Nuclear Weapons, 65 years after Hiroshima & Nagasaki
Everyone should know that over the last week we marked the 65th anniversary of the nuclear bombings of Hiroshima and Nagasaki, Japan. On August 6th 1945, a four-tonne uranium bomb nicknamed “Little Boy” detonated over Hiroshima, killing an estimated 140,000 people. Three days later, Nagasaki was devastated by a plutonium bomb nicknamed “Fat Man” killing another 80,000 people.
Despite several months of heavy fire bombings to over sixty Japanese cites (cities constructed mainly out of wood houses), the Empire of Japan refused to surrender unconditionally. Hiroshima & Nagasaki were spared the same fire bombings in order to accurately examine the damage the new armaments would bring. The destruction and death was so substantial that only Mother Nature could ever hope to top it.
With Japan at the time being surrounded and bombed routinely on a daily basis as well as the declaration of war by the Russians, the debate over the use of the bombs has and will continue to rage on for decades to come. Did the United States intend to simply save the lives of tens of thousands of American service men that would have been needed for a ground invasion? Or did President Truman want to show off America’s might and put some fear into the Russians?
Some believe that Hiroshima was a necessary evil, but that Nagasaki was too soon after as the Imperial Government of Japan did not have sufficient time to formulate the unconditional surrender that the United States had been demanding.
Regardless of the reason, I believe Truman and company were guilty of war crimes. Even if reports and images from the bomb sites hadn’t been censored at the time, it would have been hard to convince the American public to turn in their newly victorious leader. After all, the Japanese were so hated that 13% of Americans actually favored genocide to deal with the Japanese problem.
Since that fateful week in 1945, no one has been a more vocal opponent of nuclear proliferation than the Japanese. Who better to listen to than the only country to ever be on the receiving end of not one, but two atomic bombings? Clearly though, a small, but important part of the world has never paid attention.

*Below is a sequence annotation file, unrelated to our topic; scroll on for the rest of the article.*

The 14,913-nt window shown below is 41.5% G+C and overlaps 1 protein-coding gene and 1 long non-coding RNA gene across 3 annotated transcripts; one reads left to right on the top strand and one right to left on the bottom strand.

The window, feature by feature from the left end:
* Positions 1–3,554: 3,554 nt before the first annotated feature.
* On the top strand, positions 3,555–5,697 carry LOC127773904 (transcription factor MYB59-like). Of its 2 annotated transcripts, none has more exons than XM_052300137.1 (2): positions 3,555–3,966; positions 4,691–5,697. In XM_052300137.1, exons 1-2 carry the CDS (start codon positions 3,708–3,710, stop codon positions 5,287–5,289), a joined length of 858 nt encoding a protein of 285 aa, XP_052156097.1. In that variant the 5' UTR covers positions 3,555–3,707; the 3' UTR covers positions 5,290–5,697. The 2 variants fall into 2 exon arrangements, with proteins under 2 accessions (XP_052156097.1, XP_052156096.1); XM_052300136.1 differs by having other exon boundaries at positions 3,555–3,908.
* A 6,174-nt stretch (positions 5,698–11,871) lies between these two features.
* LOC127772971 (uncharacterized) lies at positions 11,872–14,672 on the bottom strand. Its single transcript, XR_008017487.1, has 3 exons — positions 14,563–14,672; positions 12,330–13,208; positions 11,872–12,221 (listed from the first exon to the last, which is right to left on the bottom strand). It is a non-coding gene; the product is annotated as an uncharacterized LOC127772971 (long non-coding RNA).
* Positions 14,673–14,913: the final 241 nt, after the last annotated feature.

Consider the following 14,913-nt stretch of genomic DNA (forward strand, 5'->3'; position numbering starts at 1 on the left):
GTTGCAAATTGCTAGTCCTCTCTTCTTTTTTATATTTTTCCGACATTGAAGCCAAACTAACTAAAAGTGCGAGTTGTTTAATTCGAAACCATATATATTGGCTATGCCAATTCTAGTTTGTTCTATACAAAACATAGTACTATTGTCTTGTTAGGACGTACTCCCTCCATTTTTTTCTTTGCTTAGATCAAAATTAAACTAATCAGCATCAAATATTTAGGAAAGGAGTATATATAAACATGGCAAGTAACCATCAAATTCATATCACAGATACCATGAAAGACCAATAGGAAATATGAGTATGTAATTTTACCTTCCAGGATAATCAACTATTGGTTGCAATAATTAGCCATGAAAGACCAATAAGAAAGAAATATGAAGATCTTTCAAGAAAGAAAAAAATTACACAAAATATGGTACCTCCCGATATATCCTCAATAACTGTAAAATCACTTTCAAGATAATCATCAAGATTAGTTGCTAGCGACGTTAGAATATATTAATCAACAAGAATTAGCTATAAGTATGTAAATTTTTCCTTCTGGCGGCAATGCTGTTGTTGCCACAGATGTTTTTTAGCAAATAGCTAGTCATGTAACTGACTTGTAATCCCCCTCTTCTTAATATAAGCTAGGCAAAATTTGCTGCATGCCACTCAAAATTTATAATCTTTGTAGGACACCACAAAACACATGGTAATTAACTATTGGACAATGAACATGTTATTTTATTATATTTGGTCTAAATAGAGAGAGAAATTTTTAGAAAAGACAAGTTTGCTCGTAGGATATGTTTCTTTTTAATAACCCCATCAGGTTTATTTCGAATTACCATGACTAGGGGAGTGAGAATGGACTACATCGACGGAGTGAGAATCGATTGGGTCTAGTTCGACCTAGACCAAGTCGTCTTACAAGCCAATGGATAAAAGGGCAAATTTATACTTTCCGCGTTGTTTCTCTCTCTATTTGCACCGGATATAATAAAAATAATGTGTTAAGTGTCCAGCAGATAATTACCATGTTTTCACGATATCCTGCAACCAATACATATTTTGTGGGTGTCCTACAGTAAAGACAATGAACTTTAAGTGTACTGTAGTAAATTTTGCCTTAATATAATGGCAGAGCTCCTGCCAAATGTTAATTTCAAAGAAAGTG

The cold war saw a massive build up of nuclear weapon stockpiles between the U.S. and U.S.S.R. During the sixties, the United States had accumulated roughly thirty thousand warheads, while in Russia they were up to about forty-five thousand at the fall of the Soviet Union. The levels have since fallen to about twenty thousand between them, still enough to blow up the world a few times over, however.
The other nuclear armed members of the NPT (Nuclear Non-Proliferation Treaty) other than the U.S. and Russia are the United Kingdom, France and China. Of course, these countries are also the only five permanent nations on the UN Security Council. They are also responsible for more than 75% of the world’s total conventional weapons sales; securing the world and arming it at the same time.
India, Pakistan, North Korea and (most say) Israel are the other remaining nuclear armed non-NPT countries.
With the cold war over and the world fully aware of the dangers of nuclear weapons having seen firsthand the destruction in Japan and then taking a deep breath through the Cuban missile crisis, why are we seeing other nations in the 21st century trying to get their hands on the tools of mutually assured destruction? The answer I believe ironically is fear.
When the Little Boy & the Fat Man fell over Hiroshima & Nagasaki, the A-bomb was used solely as an offensive weapon. Since then it has been used exclusively as a deterrent. When former American President George W. Bush coined and threatened in a state of the union address the “axis of evil” he also said that all options are on the table (including the nuclear one), he later followed up by invading one of them. The only defensive conclusion that the other regimes could think of is acquiring the same nuclear option. No country has ever invaded another nuclear armed nation.
In spite of the dangerous games that certain countries continue to play, it’s encouraging to see more and more delegates from other countries going to Hiroshima and Nagasaki every year to commemorate the anniversary of those historic, yet horrific days. Hopefully, one day the nuclear powers of the world will listen to what Japan has been saying for the past sixty-five years and realize that these weapons really have only one use.
The United States has never complied with demands in Japan for an apology for the loss of innocent lives in the atomic bombings.